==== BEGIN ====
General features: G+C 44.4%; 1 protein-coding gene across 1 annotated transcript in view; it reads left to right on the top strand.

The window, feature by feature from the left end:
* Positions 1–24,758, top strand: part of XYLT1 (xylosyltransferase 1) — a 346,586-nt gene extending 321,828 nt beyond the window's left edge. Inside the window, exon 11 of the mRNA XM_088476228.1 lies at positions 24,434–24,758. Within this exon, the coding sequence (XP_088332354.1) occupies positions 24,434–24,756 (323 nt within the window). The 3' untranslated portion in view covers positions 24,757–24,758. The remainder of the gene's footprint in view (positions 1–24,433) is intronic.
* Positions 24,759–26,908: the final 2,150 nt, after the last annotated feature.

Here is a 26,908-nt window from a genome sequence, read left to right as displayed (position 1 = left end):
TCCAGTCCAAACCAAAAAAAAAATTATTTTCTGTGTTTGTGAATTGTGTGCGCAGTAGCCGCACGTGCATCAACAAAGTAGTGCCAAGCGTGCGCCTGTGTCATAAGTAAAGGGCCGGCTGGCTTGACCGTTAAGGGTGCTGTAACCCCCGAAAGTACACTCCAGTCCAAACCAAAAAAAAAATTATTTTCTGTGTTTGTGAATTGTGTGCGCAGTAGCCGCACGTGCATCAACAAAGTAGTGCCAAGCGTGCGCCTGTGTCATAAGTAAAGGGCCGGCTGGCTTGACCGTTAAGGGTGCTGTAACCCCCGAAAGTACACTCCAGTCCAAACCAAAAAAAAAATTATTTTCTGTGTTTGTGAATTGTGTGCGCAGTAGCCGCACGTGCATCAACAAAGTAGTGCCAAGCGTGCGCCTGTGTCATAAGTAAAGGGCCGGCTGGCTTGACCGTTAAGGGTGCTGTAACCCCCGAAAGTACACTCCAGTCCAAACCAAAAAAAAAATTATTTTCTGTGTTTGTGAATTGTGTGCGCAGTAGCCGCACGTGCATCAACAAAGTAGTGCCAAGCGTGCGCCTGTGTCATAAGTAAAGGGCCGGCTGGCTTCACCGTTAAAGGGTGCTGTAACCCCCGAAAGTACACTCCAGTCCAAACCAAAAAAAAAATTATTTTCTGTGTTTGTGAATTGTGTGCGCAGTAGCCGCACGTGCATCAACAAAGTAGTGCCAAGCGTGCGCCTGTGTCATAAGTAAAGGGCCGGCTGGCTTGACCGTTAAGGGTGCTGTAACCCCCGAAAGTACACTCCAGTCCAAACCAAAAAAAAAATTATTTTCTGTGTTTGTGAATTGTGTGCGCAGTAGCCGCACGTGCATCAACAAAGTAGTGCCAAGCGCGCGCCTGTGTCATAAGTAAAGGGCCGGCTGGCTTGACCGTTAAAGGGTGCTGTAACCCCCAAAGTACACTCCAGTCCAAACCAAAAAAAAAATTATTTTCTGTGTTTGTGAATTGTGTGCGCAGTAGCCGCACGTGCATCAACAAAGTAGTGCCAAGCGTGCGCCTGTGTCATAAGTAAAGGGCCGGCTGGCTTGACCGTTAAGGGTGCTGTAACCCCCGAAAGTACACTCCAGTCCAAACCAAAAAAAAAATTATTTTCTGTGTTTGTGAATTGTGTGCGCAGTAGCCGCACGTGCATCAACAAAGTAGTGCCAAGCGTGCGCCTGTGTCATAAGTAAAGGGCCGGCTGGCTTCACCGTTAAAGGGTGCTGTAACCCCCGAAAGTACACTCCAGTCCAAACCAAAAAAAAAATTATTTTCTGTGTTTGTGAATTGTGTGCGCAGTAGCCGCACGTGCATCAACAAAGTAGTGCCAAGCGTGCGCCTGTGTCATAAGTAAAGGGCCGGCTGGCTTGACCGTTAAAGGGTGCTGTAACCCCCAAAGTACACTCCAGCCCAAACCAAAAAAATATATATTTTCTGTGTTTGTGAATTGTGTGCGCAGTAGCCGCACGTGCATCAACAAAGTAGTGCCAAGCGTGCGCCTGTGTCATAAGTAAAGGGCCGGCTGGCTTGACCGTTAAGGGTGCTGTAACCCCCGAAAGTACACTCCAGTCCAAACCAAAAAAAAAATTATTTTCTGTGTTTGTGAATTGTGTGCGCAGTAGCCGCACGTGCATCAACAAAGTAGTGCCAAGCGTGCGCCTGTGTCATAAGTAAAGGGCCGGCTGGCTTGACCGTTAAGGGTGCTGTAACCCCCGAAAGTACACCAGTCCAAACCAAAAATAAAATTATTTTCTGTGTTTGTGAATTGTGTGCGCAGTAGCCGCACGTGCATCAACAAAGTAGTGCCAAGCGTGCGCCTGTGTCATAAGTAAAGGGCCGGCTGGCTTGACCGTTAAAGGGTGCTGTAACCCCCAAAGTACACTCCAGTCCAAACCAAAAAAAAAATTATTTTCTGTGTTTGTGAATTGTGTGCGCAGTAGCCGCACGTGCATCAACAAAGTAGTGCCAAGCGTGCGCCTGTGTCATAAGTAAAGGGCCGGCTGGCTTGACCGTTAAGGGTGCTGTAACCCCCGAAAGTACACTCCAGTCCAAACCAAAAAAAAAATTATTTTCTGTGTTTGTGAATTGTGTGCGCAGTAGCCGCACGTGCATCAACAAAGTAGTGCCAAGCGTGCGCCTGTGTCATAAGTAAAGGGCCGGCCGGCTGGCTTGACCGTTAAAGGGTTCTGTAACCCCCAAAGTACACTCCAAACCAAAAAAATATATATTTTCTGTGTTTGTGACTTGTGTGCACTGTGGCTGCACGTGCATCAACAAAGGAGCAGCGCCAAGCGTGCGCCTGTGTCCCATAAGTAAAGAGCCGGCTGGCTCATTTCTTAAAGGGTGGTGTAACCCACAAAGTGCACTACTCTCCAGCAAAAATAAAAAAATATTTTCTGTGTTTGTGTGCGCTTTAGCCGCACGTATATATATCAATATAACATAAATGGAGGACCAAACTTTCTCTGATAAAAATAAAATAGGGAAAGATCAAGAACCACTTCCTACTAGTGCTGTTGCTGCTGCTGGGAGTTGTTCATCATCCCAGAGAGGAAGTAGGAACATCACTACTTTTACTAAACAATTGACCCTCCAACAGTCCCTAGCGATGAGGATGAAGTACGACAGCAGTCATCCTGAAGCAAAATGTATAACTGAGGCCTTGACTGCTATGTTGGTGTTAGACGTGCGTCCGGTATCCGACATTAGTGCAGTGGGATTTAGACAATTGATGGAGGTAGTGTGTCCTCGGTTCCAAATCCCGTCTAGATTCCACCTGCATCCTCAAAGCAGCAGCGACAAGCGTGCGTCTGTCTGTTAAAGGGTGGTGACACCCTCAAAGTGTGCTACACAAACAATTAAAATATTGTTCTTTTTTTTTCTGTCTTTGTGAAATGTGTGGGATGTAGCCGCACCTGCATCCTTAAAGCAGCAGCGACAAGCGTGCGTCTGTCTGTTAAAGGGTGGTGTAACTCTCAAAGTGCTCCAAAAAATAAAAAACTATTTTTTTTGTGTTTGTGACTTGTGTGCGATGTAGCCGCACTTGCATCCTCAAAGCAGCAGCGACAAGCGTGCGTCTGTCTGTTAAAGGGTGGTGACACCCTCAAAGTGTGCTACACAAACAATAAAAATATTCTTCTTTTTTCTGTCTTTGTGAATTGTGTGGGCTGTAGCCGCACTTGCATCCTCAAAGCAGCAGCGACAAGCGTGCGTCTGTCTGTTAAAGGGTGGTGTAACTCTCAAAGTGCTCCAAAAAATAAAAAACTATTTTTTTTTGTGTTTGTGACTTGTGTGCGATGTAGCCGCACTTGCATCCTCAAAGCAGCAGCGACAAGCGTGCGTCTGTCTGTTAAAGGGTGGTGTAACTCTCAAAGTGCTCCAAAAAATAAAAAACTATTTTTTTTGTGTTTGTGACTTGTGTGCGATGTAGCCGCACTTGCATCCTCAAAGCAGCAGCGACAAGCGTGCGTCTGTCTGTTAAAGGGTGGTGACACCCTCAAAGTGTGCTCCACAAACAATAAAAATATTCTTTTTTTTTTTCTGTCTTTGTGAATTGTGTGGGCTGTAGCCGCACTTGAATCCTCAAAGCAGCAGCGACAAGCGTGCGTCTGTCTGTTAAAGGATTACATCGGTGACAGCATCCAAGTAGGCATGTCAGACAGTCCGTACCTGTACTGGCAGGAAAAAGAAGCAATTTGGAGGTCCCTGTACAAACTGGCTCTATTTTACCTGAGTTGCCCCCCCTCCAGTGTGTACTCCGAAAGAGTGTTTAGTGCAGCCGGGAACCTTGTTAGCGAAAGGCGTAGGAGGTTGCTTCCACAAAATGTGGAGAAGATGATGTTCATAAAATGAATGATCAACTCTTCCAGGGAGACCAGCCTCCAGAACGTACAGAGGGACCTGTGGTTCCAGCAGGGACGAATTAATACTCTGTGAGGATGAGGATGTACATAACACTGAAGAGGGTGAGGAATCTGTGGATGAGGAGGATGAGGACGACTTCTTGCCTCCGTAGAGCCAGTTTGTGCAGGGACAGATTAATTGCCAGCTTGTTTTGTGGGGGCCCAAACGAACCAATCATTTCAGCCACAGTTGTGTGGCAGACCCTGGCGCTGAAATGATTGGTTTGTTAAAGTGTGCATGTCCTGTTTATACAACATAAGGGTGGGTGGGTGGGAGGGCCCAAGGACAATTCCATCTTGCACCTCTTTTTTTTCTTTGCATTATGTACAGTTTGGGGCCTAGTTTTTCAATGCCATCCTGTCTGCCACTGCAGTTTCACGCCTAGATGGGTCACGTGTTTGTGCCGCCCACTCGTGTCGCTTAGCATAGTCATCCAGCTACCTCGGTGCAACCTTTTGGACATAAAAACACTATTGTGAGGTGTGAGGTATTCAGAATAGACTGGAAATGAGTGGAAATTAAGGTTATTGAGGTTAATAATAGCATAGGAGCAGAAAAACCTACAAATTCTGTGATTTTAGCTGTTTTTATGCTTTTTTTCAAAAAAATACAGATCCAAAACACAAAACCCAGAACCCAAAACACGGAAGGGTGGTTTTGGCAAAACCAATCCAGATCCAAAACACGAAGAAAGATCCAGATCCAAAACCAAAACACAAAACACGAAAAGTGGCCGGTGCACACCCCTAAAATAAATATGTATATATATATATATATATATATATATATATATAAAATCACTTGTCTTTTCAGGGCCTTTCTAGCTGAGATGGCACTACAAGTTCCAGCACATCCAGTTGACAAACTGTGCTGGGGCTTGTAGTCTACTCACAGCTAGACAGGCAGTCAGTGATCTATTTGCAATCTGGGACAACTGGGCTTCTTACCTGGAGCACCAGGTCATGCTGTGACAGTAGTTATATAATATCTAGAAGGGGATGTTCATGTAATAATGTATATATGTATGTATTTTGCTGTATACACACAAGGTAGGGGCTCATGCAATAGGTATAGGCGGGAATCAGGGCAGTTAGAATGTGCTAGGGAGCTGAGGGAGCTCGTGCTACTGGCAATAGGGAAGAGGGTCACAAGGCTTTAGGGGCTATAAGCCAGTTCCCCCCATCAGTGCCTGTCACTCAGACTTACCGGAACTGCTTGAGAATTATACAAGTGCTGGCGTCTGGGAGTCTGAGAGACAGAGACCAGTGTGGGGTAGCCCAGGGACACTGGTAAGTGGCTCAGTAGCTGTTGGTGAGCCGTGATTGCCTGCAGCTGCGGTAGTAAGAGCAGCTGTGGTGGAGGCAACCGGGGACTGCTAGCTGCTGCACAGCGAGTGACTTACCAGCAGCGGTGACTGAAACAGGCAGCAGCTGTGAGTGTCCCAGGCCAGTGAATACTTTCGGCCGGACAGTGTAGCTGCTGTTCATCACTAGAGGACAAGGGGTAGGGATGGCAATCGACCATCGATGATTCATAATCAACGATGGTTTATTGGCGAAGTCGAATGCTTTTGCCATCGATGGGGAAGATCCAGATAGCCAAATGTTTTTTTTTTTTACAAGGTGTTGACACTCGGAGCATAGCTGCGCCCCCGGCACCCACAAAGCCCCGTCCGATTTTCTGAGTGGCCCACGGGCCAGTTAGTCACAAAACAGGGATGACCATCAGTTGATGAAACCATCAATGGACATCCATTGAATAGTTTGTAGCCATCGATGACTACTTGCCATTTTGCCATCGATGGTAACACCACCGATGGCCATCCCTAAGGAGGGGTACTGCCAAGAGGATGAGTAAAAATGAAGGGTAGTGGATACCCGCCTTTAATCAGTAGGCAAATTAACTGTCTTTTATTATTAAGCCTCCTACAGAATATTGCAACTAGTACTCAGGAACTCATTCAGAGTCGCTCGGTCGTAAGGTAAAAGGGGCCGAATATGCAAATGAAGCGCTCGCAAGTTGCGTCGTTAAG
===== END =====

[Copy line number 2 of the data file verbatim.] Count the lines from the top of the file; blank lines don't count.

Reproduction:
The window, feature by feature from the left end: